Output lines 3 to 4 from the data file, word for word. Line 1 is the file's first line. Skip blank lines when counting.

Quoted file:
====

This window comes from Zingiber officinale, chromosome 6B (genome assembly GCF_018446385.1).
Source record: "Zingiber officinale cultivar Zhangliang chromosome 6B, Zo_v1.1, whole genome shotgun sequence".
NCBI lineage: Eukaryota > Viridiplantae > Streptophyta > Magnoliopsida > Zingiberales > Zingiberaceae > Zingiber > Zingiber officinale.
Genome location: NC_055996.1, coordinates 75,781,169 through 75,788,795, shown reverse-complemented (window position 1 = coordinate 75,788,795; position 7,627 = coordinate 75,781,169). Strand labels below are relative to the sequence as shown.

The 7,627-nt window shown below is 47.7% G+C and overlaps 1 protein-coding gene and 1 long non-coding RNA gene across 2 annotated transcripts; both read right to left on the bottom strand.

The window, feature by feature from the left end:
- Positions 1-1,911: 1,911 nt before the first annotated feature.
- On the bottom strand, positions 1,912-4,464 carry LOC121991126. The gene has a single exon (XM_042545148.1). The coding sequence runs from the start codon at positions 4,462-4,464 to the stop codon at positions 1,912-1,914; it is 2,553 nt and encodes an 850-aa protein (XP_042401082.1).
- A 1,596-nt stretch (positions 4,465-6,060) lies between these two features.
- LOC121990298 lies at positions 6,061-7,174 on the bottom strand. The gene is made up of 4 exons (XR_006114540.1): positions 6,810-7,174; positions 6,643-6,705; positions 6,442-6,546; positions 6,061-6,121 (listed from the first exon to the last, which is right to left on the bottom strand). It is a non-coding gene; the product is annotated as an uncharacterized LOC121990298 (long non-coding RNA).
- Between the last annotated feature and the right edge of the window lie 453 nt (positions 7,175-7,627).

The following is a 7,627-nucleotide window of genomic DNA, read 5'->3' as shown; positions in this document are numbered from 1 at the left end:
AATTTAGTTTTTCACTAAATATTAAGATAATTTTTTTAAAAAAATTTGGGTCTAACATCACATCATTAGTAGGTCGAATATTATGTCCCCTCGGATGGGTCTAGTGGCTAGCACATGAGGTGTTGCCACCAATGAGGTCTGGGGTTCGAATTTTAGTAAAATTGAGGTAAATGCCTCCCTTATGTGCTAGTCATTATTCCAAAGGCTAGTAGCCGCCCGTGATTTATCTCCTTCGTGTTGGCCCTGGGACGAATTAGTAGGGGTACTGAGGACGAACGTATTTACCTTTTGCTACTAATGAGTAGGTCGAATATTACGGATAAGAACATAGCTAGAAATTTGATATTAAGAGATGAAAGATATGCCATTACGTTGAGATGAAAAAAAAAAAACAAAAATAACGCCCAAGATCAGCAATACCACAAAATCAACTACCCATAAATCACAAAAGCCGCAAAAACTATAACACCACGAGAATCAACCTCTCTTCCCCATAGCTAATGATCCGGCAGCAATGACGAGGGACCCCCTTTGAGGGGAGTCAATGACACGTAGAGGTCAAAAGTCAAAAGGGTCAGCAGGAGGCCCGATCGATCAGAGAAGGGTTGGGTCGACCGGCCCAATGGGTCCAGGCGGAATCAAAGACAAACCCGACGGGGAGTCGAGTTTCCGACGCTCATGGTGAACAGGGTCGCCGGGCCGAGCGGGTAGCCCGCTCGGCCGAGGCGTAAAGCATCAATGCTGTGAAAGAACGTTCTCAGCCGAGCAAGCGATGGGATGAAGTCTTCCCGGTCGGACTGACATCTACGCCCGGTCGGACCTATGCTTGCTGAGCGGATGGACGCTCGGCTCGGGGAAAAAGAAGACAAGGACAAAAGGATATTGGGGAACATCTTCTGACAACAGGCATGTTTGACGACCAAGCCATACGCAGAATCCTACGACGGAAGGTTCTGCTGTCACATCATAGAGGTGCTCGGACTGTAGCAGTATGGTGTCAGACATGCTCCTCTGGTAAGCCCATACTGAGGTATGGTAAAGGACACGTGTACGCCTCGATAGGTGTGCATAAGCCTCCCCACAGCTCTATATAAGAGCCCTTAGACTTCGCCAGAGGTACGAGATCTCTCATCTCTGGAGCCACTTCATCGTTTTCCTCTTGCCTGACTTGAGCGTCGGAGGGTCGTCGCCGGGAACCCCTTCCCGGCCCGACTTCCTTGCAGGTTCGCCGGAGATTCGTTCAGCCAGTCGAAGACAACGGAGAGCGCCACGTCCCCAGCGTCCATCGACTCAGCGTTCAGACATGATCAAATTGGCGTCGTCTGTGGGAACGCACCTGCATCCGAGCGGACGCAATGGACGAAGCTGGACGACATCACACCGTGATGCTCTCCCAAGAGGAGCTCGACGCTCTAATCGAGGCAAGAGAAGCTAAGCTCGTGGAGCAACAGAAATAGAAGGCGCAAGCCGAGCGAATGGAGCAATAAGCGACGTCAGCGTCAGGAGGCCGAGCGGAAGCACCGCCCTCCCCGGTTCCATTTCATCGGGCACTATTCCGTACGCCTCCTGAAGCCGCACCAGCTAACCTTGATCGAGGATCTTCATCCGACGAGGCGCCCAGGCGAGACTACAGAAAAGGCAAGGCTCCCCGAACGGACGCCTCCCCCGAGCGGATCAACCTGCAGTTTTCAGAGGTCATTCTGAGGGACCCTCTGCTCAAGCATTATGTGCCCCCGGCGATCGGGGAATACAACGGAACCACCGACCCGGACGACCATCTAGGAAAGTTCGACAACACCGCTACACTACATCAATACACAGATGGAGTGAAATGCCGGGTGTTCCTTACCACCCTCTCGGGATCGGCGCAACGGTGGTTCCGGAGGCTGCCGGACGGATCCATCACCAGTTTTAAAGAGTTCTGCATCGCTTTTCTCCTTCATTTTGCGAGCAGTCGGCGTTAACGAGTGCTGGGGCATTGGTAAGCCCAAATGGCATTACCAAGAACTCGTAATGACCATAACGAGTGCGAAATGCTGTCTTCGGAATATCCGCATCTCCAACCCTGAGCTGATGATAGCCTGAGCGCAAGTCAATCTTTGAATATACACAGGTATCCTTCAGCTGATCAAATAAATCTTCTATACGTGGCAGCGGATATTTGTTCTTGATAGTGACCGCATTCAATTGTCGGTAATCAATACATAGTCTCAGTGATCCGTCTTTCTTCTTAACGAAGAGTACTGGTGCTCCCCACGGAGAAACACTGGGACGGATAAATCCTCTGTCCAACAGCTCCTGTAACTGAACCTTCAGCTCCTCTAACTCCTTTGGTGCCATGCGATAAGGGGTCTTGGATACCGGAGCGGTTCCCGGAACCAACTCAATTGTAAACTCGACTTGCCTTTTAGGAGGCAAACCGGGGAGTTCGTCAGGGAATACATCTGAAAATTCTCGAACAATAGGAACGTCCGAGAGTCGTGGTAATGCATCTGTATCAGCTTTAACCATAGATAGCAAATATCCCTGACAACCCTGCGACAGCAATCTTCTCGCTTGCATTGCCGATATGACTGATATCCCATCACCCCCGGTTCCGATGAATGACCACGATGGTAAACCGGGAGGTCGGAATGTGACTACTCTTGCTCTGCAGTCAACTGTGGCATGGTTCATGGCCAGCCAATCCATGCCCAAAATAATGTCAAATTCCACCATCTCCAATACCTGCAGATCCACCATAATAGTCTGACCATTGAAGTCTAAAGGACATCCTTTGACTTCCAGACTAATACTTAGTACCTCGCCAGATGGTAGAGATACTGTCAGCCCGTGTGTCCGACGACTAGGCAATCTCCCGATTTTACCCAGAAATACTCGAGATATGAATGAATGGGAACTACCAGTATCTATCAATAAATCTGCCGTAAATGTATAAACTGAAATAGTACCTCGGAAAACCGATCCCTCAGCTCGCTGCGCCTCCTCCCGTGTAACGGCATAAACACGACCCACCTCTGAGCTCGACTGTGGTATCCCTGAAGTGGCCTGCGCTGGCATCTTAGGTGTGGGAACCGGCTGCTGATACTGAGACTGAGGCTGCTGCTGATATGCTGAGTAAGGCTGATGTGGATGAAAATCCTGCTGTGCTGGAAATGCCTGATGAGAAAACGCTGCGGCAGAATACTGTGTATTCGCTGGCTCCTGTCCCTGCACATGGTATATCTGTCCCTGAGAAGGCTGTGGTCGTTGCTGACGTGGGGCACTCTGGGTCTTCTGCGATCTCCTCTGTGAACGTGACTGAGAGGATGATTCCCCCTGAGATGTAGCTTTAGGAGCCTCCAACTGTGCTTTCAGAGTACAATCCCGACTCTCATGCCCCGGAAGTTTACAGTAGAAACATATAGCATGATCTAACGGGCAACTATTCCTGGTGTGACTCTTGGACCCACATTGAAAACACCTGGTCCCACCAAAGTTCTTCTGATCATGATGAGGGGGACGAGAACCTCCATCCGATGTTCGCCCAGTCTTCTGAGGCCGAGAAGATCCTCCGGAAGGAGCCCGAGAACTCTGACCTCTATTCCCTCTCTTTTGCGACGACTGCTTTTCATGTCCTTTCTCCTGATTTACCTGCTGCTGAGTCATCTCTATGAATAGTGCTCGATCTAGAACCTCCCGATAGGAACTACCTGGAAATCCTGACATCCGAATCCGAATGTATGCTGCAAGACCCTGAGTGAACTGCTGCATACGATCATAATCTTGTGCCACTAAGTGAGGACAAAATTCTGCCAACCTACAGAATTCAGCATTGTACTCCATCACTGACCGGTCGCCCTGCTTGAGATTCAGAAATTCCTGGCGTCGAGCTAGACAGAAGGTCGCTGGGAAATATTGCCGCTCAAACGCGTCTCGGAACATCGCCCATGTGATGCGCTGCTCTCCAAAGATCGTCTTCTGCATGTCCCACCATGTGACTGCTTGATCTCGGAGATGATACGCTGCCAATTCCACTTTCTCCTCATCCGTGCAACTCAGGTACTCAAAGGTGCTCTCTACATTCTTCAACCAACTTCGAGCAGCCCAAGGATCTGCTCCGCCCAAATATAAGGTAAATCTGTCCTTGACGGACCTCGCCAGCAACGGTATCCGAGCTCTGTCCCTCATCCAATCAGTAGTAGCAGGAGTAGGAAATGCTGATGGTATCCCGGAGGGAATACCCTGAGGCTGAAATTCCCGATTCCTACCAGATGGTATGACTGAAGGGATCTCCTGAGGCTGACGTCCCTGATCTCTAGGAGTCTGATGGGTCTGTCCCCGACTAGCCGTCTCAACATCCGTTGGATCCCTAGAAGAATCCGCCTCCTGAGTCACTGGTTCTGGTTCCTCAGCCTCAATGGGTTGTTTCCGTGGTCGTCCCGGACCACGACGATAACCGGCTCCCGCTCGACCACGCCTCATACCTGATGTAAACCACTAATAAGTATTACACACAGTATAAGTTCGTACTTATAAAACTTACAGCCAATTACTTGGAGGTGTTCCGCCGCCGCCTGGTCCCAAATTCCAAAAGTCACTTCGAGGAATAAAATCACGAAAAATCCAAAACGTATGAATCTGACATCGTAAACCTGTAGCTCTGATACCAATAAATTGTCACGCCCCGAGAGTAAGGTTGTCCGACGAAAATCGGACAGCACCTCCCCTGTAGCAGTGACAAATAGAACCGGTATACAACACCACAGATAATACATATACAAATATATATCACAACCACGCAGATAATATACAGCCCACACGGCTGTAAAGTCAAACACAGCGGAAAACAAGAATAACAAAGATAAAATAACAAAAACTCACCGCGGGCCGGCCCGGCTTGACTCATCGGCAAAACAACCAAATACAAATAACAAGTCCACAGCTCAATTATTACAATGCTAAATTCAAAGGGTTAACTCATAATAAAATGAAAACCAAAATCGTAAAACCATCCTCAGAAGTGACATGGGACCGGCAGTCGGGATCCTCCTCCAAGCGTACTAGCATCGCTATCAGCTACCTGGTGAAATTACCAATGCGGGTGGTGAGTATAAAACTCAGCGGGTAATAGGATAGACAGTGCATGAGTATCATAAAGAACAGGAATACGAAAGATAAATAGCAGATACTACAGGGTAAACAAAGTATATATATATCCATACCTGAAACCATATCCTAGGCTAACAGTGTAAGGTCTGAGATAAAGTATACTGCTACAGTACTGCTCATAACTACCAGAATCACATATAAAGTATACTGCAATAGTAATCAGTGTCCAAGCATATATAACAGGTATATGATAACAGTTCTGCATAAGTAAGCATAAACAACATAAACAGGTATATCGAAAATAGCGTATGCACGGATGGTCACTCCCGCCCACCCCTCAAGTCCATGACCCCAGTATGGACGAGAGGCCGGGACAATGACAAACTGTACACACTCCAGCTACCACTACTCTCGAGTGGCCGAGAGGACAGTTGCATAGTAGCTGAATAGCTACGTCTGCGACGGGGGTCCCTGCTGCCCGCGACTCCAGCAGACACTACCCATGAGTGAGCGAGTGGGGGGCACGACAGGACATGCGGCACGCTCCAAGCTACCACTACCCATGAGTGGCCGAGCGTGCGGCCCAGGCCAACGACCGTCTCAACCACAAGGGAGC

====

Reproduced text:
NCBI lineage: Eukaryota > Viridiplantae > Streptophyta > Magnoliopsida > Zingiberales > Zingiberaceae > Zingiber > Zingiber officinale.
Genome location: NC_055996.1, coordinates 75,781,169 through 75,788,795, shown reverse-complemented (window position 1 = coordinate 75,788,795; position 7,627 = coordinate 75,781,169). Strand labels below are relative to the sequence as shown.